What to do during long periods of dullness?

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This topic contains 4 replies, has 3 voices, and was last updated by  Sanjeev 3 months, 1 week ago.

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  • #203

    Anonymous

    I’ve noticed recently that certain parts of my day seem to be inevitably duller than others. The two dullest parts of the day for me are
    1) In the afternoon, after lunch
    2) In the evening after class/work

    During these times, if there is nothing urgent I need to do, I have a very strong temptation to “give in” to the dullness by doing some activity that requires very little consciousness, e.g. sleeping, watching tv, browsing news articles on the internet. It’s certainly possible for me to do more productive things during these times, when necessary, but with more sluggishness and some sense of irritability.

    Is dullness of this sort inevitable, or is meditation practice meant to deal with it? Either way, if there are no pressing life-related matters to deal with during these periods, what is the best way to make use of them?

    #204

    Seems totally natural. We all have our particular circadian rhythms – a normal, biological patterns that repeats itself each day. I have pretty much the exact same ones as you. And of course, after eating dullness is pretty common. Personally, I apply Culadasa’s general meditation advice and just let the experience of dullnness come, let it be and let it go. If I’m on a retreat that’s another issue.

    I think the idea of being “more productive” is interesting. It’s interesting to me because it’s so “protestant.” Not that you’re protestant, but in the sense that we’ve all been born into a culture with a very strong “protestant work ethic,” a belief that “idle hands are the work of the devil.” Thus, we may not be practicing Christians, but most people feel that we should not “waste time” (as if time was a resource in short supply), that we should “spend time” wisely (as if time is money!), that every moment should be well planned, efficient, and productive. The evidence that we feel this way is when we feel guilty for “being lazy” – that is the internalization of an external, historically constructed, and culturally specific super ego. By the way, the sociologist Max Weber wrote a very famous book titled, The Protestant Ethic and Spirit of Capitalism… in which he basically says modern capitalism, the demand for production and consumption, began with Protestantism.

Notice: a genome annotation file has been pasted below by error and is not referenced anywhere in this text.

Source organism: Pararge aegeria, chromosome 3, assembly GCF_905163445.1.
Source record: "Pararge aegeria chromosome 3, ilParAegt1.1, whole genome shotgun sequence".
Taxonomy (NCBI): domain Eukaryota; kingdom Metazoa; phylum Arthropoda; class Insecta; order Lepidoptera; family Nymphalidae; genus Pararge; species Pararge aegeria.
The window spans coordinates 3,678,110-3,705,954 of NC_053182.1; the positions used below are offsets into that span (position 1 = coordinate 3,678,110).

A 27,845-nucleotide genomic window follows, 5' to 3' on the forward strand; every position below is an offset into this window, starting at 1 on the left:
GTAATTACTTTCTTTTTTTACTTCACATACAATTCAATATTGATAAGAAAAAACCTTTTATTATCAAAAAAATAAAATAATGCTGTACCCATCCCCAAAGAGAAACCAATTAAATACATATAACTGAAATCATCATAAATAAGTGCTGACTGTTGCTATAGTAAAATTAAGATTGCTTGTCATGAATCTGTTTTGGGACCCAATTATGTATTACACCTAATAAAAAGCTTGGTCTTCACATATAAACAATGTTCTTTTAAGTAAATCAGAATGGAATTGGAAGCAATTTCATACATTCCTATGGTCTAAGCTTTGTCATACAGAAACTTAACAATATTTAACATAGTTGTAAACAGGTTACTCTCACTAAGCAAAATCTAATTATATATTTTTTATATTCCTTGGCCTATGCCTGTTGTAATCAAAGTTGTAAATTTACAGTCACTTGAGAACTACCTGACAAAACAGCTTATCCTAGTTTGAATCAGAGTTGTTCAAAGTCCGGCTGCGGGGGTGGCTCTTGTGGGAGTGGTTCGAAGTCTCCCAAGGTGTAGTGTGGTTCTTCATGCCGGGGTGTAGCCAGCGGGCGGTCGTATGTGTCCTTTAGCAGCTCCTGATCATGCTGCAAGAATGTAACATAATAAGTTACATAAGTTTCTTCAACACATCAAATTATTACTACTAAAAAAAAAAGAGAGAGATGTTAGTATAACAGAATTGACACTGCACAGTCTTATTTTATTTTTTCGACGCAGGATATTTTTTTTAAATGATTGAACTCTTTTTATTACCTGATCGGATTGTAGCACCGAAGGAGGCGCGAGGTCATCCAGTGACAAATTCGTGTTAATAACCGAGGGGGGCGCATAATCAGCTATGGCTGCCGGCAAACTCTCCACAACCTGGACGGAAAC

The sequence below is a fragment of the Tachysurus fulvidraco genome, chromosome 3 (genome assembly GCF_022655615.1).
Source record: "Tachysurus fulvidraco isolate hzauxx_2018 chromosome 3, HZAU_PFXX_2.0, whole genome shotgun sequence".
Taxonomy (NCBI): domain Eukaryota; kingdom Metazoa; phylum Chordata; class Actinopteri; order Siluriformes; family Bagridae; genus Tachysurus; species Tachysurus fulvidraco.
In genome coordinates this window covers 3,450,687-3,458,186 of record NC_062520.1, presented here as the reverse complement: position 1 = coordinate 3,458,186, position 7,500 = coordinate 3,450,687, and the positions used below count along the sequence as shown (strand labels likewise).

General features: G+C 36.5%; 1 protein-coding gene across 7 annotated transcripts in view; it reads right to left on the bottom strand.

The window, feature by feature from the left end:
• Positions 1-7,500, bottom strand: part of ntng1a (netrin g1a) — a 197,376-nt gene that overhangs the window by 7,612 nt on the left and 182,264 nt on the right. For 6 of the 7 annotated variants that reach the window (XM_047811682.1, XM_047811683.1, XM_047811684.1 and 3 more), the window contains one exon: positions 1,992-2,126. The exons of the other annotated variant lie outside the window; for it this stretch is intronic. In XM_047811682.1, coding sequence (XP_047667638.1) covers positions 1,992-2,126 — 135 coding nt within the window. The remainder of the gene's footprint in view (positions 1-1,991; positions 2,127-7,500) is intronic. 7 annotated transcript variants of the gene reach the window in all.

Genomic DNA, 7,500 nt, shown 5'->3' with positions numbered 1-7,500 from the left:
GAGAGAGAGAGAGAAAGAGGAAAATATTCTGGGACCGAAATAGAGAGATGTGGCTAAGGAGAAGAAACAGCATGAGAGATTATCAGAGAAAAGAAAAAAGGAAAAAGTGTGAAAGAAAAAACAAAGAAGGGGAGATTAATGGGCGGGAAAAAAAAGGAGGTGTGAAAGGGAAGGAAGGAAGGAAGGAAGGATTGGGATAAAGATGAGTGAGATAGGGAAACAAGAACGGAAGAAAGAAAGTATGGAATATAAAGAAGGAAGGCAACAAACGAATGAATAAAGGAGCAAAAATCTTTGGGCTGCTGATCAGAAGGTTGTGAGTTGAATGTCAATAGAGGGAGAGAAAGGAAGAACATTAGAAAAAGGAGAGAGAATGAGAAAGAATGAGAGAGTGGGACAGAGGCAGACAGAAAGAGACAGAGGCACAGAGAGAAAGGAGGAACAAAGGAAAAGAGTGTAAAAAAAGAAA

Ok, this is getting all academicy and not Buddhisty. But I very often wonder how much of this Protestant spirit has infected are ideas of Buddhist practice.

    I do have thoughts on meditation and dullness but that can wait

    #205

    A few corrections above. “The evidence that we feel this way is when we feel guilty for “being lazy.” This feeling of guilt is not an individual problem, its not a personal super-ego, but a collective super-ego that comes from the internalization of a set of external social demands that are very culturally specific.”

    “But I very often wonder how much of this protestant spirit has infected OUR ideas of Buddhist practice”

    #209

    Anonymous

    Hi Matthew, thank you for your response, and sorry to get back to you late.

    Having grown up in a Protestant family and culture, I think you’re correct that Protestant ideas have affected the way I think. However, the Buddha’s own last words were, “Strive on with diligence.” One of the seven factors of enlightenment is energy (viriya), while one of the five hindrances is laziness. I think there are other references in the sutras about the value of dedicating as much time to the Path as one can.

    However, one of the other seven factors of enlightenment is calm (passaddhi). If we strive too hard, trying to do more than we are healthily capable of, then this factor of calm will not be there, and instead we will experience restlessness and weariness. So it’s important to know when enough is enough. But I think as we progress along the Path, it’s possible to spend much more time and effort than was possible earlier, while maintaining the factor of calm. But back to my original post, it could be that trying to overcome dullness during the times of day I mentioned is a futile effort – not sure what I think at this point.

    #2698

    Sanjeev
    Member

    I was experiencing the dullness and feeling sleepy for many consecutive meditation sessions. I was having a little less sleep than usual and a little more work. So, I took a precautionary step: before meditating today morning, I took five deep breaths – in through the nose, out through the mouth. It worked! But, I felt like I have taken a walking pill! It felt a little unnatural, a little uneasy inside me. Of course, one has to take pills when one is ill, but a pill can be too strong and have side effects. So, the question is, “Can strong and deep breathing be unwholesome in this sense – like a too strong dose of caffeine?”

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